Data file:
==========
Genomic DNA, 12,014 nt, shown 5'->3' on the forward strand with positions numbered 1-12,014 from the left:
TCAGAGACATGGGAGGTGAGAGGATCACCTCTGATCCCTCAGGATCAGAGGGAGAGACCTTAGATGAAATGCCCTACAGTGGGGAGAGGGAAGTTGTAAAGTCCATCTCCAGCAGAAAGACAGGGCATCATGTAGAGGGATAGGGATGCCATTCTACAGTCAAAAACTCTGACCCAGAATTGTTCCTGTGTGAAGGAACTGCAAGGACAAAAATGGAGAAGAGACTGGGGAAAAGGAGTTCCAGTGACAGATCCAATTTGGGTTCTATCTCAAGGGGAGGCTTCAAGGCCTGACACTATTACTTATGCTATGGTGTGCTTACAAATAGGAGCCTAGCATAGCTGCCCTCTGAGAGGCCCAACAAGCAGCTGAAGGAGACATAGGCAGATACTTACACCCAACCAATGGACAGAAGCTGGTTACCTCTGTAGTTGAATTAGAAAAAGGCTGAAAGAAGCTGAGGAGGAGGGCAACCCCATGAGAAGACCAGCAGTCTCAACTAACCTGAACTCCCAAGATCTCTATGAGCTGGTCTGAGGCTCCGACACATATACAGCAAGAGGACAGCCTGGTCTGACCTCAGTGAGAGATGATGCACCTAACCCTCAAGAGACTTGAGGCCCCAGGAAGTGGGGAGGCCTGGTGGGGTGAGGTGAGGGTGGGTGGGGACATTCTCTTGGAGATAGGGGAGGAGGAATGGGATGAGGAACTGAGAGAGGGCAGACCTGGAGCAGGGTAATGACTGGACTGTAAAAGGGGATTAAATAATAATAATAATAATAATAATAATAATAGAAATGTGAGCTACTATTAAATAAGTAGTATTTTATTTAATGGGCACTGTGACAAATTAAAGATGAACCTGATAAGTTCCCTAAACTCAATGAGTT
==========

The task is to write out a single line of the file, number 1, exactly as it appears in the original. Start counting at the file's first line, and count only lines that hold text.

Genomic DNA, 12,014 nt, shown 5'->3' on the forward strand with positions numbered 1-12,014 from the left: